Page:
The Heart Of Parenting

1414424_35810153-1024x576It’s true! We don’t really pay as much attention to as we might: Effective therapy is not only about children and their relationship with themselves, but is also about their relationship with their parents (and vice versa.)

That’s why, as a pediatric behavior specialist, I measure success not only by how much better the child is doing, but how much better their parents are doing, too.

Healing relationships is at the heart of parenting and therapy.

In my book, The Parent-Child Dance: A Guide to Help You Understand And Shape Your Child’s Behavior (which was just published in a hard-copy edition (Feldheim) I write:

“Where there’s a child who is improving, there’s usually a more confident parent who is enjoying his or her child more. I also measure success by how much better the parents are doing, too. I know I’ve made a difference when a mom or dad tells me, “Before, when my child had a meltdown, I had a kind of meltdown, too. Now, even though the meltdowns are far less frequent, if my child does have one, I feel in control.” Most parents understand that the OT was partly for them, too. In fact, the entire family benefits. And I feel there is no work I’d rather be doing—it’s my mission.”

Nurturing The Parent-Child Relationship 

Howard Glasser of The Nurtured Heart Approach™ writes that a benefit of the activities I teach in my book is “the strengthening of the parent-child relationship.” In order to strengthen that relationship, parents must feel good about themselves and their children.

Feeling good about your child and feeling confident that your parenting choices are working for you, doesn’t occur magically—and that’s a good thing. The fact that parenting skills can be must be learned, means you can let yourself off the hook for not being the perfect parent.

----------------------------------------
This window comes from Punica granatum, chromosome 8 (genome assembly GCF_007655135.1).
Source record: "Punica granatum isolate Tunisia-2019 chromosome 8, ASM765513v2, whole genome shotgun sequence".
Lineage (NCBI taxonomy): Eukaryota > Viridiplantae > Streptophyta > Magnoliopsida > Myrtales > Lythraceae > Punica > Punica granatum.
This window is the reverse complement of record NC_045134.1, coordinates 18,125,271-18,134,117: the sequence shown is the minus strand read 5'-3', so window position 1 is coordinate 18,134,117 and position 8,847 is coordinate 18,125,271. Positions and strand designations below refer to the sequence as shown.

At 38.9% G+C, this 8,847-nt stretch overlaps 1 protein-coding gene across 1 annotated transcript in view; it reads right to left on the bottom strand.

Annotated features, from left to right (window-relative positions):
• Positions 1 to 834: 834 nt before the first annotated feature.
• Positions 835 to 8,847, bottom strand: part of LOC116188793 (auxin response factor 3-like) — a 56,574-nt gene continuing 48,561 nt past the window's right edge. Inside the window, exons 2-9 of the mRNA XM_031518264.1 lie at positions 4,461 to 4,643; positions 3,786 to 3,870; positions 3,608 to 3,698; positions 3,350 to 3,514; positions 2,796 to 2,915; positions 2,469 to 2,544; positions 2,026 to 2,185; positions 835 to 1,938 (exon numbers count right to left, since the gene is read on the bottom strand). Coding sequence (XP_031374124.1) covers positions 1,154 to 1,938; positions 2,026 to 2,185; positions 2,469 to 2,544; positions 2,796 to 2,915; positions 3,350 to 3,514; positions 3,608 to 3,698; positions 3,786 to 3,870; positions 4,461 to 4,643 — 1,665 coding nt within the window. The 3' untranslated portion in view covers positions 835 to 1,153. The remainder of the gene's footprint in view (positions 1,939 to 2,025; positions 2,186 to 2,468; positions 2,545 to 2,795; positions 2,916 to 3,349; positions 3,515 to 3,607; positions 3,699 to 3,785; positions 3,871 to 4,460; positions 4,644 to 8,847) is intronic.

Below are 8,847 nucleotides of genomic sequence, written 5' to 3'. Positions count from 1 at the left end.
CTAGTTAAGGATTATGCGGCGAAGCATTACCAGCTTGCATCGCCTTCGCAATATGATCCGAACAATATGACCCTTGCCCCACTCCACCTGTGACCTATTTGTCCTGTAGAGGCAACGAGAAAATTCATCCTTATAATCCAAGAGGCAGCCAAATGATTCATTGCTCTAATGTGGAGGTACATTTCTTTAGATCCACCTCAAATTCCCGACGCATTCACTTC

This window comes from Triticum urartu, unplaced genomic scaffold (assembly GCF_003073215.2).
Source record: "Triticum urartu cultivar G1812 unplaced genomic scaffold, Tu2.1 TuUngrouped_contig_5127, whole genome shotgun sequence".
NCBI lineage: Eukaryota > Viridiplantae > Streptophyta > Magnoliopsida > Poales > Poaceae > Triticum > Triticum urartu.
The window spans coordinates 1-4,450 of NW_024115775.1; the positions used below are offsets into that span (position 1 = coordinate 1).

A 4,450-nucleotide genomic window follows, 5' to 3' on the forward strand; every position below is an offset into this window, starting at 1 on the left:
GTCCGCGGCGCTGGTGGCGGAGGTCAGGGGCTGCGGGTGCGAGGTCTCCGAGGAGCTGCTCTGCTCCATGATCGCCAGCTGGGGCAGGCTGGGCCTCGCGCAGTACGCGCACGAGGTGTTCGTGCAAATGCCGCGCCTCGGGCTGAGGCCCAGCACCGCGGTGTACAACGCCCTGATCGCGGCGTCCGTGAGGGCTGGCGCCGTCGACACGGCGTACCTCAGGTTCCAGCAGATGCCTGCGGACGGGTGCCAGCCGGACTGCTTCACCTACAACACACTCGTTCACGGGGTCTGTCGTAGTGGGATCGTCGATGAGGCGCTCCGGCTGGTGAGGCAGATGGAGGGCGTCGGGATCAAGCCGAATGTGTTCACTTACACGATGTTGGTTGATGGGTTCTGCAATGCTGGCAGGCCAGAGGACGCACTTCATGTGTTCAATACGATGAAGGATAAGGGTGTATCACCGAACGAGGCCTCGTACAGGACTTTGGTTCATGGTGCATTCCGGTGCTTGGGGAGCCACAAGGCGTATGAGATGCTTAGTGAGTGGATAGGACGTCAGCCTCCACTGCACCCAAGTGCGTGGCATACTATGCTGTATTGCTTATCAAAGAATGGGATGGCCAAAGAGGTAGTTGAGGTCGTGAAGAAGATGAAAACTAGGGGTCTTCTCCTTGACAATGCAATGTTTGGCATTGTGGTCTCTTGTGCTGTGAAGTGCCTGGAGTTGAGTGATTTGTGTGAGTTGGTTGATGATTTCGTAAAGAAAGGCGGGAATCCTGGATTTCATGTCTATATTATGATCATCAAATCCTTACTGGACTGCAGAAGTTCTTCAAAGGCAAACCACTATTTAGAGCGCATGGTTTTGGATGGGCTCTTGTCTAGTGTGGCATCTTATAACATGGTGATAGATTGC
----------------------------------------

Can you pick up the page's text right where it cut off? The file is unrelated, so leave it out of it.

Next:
No one is born knowing how to remain calm when their child is having a major tantrum in a department store during the holiday rush.

No one automatically knows exactly how to deal with a child who is so sensitive that itchy socks can ruin her day.

Understanding what lies behind your child’s behavioral issues and learning techniques that can help you guide your child and improve his behavior is the key to having a healthier relationship with him.

I’ve described numerous techniques for helping your child—and helping yourself—in The Parent-Child Dance, but I also teach these and other techniques in my workshops* for teachers, therapists, and parents. In my workshops for parents, attendees have the chance to ask specific questions about their child’s behavior; then they have the opportunity to learn, through example and role-play, proven techniques that are designed to help with their child’s particular behavioral issues.

(An example of a workshop I did for HeadStart can be seen on my Youtube channel.

Whatever your child’s struggles, healing and growth depend not only on techniques and therapies, but on the heart of parenting, too.

Wishing you strong, joyous relationships,


*If you are interested in booking me for a workshop or talk, please contact me at You can learn more about my book, The Parent-Child Dance, here:

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